How Tom Morello Ruined the Kennedy Center's Woody Guthrie Tribute Concert
Woody’s great protégé, Ramblin’ Jack Elliott, who played and lived with Woody for three years in the 1950s and introduced his music to thousands in this country and Britain, sang a poignant “1913 Massacre,” Guthrie’s rendition of the killing of coal miners' children and wives in the Ludlow, Colorado, strike of that year by company thugs. Only Jack Elliott can capture Guthrie’s voice and the power of his lyrics, and it is a shame that he was only allotted one song on his own. He did, however, lead the entire group of performers in a rousing “This Train is Bound for Glory,” Woody’s theme song. Listening to his voice, it was as if Woody were still among us.
I started with the good part. Unfortunately, the entire event was marred by the hard-Left narrative, particularly voiced in the most offensive manner by two artists, Tom Morello and Ry Cooder. At least Cooder is a real musician, but that does not excuse his behavior and his leftist rants delivered both in asides and in the rewriting of Guthrie’s lyrics. Cooder sang a little-known Guthrie song written towards the end of WW II about how the fascists would all lose. Cooder commented, to great applause from the leftist audience, that we won that fight, but the fascists were still here, and he knew they would be defeated on Election Day. Singing Guthrie’s “Vigilante Man,” about hired thugs of the coal companies in the early 20th century, Cooder changed a lyric to make it about the Trayvon Martin case. He could have grown up to be president, he said, “but he was killed by a vigilante man.” Then he sang a new verse about how those in the audience should not tell anyone that they attended the concert, or they too might be killed!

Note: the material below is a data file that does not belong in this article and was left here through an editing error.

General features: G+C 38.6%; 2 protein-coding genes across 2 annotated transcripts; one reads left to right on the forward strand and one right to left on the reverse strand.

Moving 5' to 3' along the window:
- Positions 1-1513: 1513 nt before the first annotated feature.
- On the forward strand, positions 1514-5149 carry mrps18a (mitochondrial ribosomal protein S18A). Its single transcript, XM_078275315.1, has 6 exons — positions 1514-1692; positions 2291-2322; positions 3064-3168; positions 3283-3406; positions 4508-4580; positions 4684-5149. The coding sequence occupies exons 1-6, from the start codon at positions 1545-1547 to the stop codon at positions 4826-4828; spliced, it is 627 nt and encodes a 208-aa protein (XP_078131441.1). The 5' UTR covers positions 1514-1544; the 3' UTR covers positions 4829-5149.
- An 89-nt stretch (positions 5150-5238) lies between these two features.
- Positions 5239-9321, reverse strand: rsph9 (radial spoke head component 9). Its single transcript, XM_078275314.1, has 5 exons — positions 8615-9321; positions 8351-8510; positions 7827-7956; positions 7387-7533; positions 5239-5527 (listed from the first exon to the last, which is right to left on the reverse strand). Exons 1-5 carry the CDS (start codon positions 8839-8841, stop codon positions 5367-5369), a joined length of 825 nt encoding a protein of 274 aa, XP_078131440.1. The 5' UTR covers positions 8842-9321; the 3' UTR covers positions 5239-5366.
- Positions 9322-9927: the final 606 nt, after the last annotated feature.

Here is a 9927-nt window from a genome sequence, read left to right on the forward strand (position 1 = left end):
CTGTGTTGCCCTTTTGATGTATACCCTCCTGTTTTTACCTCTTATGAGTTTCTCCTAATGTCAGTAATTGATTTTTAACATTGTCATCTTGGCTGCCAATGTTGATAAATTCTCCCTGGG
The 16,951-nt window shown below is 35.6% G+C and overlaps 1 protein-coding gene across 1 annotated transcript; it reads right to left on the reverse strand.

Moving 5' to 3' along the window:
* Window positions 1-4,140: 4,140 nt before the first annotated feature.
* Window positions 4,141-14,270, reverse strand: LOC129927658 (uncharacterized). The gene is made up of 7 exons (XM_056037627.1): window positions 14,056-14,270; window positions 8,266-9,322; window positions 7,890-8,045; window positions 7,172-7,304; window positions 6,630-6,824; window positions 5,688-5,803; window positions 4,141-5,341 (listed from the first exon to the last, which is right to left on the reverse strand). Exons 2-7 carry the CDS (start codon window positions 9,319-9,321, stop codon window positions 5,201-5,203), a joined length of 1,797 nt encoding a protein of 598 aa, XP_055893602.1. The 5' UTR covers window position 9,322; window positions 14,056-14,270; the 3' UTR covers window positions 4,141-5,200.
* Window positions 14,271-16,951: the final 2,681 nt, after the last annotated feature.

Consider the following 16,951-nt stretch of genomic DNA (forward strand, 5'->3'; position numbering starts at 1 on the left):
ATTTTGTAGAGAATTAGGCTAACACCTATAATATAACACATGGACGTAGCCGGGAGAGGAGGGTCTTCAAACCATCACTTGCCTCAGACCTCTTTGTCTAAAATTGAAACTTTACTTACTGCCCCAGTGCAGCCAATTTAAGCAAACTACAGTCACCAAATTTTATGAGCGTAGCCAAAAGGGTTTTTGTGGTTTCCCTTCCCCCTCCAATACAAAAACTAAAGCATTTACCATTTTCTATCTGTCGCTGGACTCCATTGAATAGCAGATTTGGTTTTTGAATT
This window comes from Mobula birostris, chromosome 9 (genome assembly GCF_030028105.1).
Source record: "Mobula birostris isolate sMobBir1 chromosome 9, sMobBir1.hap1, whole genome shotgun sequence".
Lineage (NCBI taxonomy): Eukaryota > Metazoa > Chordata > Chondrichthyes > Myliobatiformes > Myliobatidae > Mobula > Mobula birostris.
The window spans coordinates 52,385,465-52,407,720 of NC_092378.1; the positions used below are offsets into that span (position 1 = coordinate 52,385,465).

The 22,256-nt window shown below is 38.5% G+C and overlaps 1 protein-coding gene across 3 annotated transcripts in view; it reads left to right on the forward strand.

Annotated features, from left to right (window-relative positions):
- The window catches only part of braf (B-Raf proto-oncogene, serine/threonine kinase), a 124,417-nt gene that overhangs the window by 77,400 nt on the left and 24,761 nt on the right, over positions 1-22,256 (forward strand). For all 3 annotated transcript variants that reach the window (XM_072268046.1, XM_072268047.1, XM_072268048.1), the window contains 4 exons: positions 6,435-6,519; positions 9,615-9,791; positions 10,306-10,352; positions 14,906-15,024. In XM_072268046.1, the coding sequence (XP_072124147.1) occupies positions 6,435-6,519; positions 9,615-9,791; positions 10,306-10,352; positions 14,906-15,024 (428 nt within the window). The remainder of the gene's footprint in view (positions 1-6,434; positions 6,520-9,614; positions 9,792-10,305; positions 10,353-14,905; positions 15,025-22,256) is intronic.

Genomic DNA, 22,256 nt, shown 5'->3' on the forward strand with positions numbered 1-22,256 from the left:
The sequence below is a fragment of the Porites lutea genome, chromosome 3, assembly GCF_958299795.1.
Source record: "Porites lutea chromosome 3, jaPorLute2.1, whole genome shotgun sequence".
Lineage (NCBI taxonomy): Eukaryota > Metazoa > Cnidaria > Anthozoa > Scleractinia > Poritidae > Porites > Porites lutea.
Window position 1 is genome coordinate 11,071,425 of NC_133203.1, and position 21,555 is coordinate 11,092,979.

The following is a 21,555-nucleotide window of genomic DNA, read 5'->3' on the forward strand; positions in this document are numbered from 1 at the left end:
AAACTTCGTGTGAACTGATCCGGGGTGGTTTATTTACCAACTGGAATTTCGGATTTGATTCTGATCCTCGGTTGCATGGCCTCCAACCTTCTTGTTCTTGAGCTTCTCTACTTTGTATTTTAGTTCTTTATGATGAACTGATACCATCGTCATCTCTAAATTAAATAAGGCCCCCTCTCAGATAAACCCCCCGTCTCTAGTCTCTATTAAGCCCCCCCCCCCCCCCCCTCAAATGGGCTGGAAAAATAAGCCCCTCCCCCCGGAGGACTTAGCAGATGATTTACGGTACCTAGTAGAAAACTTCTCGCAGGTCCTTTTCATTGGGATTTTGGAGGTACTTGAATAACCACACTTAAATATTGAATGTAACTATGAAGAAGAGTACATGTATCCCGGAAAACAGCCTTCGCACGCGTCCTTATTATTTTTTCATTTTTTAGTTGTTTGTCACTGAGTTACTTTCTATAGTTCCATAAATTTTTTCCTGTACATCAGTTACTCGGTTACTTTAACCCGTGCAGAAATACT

Does Ry Cooder really believe that paying an average of $100 for a Kennedy Center concert could lead anyone to be harmed, not to say murdered? Doesn’t he know that, by now, Woody Guthrie is a celebrated national hero, honored and revered by many, and no kind of danger to anyone who sings his songs?
As for Tom Morello, I would like to think that Arlo--a registered Republican and a libertarian--would blanch at having to listen to his songs and his hectoring lectures to the audience. Instead of singing one of Guthrie’s tunes, he sang his own dreadful new song about how he wants a revolutionary woman, “a Weather Underground woman,” not any bourgeois liberal. A man devoted to the dwindling and extremist Occupy Wall Street movement, Morello revealed himself to be a total idiot. Morello sang some lyrics about “how if you’re a Republican, Democrat or KKK, I’m not your man.” Do all those who cheered him--many of them most likely Democrats themselves--really believe that because they vote and work in our democratic system they are the same as members of the Klan? Or are they just self-hating, middle-class, well-off liberals who like to think they too support the revolution because they can cheer the likes of Morello, whose rants assuage their guilty consciences?